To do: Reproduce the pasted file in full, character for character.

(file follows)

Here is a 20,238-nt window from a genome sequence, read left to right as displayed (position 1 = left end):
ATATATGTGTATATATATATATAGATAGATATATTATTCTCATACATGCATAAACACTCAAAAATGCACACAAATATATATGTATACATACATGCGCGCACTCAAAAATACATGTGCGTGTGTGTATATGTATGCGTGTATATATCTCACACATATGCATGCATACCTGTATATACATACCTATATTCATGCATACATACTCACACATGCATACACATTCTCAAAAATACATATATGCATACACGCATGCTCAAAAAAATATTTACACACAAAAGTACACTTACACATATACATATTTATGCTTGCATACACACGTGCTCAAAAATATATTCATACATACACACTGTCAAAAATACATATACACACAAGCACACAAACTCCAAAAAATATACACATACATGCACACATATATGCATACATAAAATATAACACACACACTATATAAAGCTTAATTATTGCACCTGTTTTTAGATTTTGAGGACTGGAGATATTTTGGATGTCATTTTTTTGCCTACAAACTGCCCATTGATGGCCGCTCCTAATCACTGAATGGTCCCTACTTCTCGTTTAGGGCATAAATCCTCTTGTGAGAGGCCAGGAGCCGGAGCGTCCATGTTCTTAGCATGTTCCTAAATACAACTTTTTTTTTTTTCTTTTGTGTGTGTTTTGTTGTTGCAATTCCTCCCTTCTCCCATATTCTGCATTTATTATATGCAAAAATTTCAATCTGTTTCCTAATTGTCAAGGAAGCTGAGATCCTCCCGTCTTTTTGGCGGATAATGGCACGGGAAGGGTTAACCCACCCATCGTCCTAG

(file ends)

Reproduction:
Here is a 20,238-nt window from a genome sequence, read left to right as displayed (position 1 = left end):
ATATATGTGTATATATATATATAGATAGATATATTATTCTCATACATGCATAAACACTCAAAAATGCACACAAATATATATGTATACATACATGCGCGCACTCAAAAATACATGTGCGTGTGTGTATATGTATGCGTGTATATATCTCACACATATGCATGCATACCTGTATATACATACCTATATTCATGCATACATACTCACACATGCATACACATTCTCAAAAATACATATATGCATACACGCATGCTCAAAAAAATATTTACACACAAAAGTACACTTACACATATACATATTTATGCTTGCATACACACGTGCTCAAAAATATATTCATACATACACACTGTCAAAAATACATATACACACAAGCACACAAACTCCAAAAAATATACACATACATGCACACATATATGCATACATAAAATATAACACACACACTATATAAAGCTTAATTATTGCACCTGTTTTTAGATTTTGAGGACTGGAGATATTTTGGATGTCATTTTTTTGCCTACAAACTGCCCATTGATGGCCGCTCCTAATCACTGAATGGTCCCTACTTCTCGTTTAGGGCATAAATCCTCTTGTGAGAGGCCAGGAGCCGGAGCGTCCATGTTCTTAGCATGTTCCTAAATACAACTTTTTTTTTTTTCTTTTGTGTGTGTTTTGTTGTTGCAATTCCTCCCTTCTCCCATATTCTGCATTTATTATATGCAAAAATTTCAATCTGTTTCCTAATTGTCAAGGAAGCTGAGATCCTCCCGTCTTTTTGGCGGATAATGGCACGGGAAGGGTTAACCCACCCATCGTCCTAG